• 91% of study participants who reported anxiety before watching nature content showed a drop in anxiety afterward.
  • In 76% of viewing instances, nature viewing resulted in participants feeling more connected to the Earth.
  • In 59% of viewing instances, participants said nature programming inspired a feeling of awe.
  • In 62% of viewing instances, participants said they felt like they learned something, and in 43% of instances, felt like they understood the world better.

Susan Kresnicka, cultural anthropologist and pioneer of the study, remarked:

“It’s fascinating that the benefits of watching nature content mirror those you get from actually being in nature: the anxiety reduction, the feelings of inspiration, awe, and connectedness. You don’t have to have physical access to the most beautiful places on Earth to feel the effects. There is something incredibly powerful in the way TV can produce those same feelings.”

Seven Worlds One Planet
Seven Worlds, One Planet: Guanaco in Torres del Paines NP, Chile — Photo by Chadden Hunter/BBCAmerica

Launching Wonderstruck is a special presentation of Seven Worlds, One Planet on Saturday, November 2, at 9 PM ET. The entire season will premiere as a television event in the US in early 2020.

Presented by Sir David Attenborough, Seven Worlds, One Planet will reveal how each of the Earth’s seven continents — created millions of years ago when incredible forces ripped apart this planet’s crust — has shaped the unique animal life found there. The series will feature remarkable, new animal behavior from all the continents and celebrate the diversity of life on each one. It will also feature the many challenges faced by animals in a modern world dominated by humanity. By telling unknown, unseen, and unexpected wildlife stories, we will uncover the fundamental truth about what makes each one of our seven worlds unique.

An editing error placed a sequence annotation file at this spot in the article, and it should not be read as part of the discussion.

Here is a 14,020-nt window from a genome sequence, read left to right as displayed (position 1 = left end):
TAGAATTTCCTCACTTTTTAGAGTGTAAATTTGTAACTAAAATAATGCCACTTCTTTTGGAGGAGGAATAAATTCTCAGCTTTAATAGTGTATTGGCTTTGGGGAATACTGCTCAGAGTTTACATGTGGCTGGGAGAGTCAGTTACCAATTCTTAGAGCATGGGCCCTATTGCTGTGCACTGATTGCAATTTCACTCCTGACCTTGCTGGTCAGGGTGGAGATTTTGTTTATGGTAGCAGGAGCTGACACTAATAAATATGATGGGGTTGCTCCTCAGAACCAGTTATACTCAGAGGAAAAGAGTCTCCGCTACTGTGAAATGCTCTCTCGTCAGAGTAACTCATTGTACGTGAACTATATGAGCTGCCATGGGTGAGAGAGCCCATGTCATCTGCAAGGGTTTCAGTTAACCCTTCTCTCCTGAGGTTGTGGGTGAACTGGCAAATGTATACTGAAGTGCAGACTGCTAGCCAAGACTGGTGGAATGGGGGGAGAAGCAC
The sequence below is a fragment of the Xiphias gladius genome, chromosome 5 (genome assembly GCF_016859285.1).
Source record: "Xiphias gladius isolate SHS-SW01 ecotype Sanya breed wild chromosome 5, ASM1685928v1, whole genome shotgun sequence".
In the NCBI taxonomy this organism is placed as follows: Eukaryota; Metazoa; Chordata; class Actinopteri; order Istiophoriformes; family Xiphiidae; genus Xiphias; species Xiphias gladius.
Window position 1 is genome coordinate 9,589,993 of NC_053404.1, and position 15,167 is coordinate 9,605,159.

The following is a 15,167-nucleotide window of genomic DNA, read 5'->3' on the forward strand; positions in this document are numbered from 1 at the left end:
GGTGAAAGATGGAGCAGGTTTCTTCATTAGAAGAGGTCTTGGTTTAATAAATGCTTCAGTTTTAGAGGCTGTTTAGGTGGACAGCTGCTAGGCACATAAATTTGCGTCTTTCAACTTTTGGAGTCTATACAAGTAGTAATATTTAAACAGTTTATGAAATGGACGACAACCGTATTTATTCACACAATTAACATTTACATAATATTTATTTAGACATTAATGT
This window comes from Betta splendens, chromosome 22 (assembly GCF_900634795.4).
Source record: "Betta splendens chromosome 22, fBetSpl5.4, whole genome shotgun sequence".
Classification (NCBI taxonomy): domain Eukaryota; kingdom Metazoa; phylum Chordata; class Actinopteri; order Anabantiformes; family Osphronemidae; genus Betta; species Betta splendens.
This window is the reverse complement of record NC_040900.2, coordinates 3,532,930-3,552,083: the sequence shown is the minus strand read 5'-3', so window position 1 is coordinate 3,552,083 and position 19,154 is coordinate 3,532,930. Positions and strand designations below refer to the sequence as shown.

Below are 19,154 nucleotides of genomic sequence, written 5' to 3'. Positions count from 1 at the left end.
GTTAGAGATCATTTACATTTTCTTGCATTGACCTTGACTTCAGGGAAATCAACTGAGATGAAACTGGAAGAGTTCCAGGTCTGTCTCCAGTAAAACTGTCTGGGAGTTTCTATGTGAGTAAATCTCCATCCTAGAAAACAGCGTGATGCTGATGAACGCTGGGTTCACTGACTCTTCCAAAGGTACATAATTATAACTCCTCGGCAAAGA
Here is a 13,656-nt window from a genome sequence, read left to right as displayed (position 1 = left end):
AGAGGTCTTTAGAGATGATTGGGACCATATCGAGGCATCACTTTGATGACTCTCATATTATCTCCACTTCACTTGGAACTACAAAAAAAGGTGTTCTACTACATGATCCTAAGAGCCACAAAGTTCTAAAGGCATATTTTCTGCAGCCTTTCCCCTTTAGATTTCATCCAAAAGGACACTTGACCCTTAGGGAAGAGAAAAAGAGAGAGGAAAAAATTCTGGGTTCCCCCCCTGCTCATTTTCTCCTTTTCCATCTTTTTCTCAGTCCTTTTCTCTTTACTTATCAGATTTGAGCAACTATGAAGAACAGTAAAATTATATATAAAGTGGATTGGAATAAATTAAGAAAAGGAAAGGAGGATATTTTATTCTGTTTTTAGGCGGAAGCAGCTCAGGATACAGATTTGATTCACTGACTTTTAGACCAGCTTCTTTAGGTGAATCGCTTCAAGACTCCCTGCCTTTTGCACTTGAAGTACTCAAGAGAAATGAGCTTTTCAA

Blue Planet Now
Blue Planet Now: Heron Reef provides food and shelter for thousands of species including these Spotted Eagle Rays — Photo Credit: Michael Pitts/BBCAmerica

One week later Blue Planet Now premieres — on Saturday, November 9, at 9 PM ET. The four-part series follows hosts Chris Packham, Liz Bonnin, and Steve Backshall as they travel to different locales around the globe where marine life is coping with increasing changes. In “Whale Sanctuary,” the premiere episode, Chris heads to Mexico, where he and the team explore the world’s biggest whale nursery for gray whales and their young, while in the Great Barrier Reef, Liz observes as sea turtles hatch on the beach and make the treacherous trip back to the ocean. And in the Bahamas, Steve gets up close and personal with some of the ocean’s biggest predators, including Tiger sharks, and gets to meet a real-life “Shark Whisperer.”

So mark your calendars for the launch of Wonderstruck on BBC America, and stay tuned for more Wonderstruck program announcements.

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Wonderstruck: New Nature Programming Destination on BBC America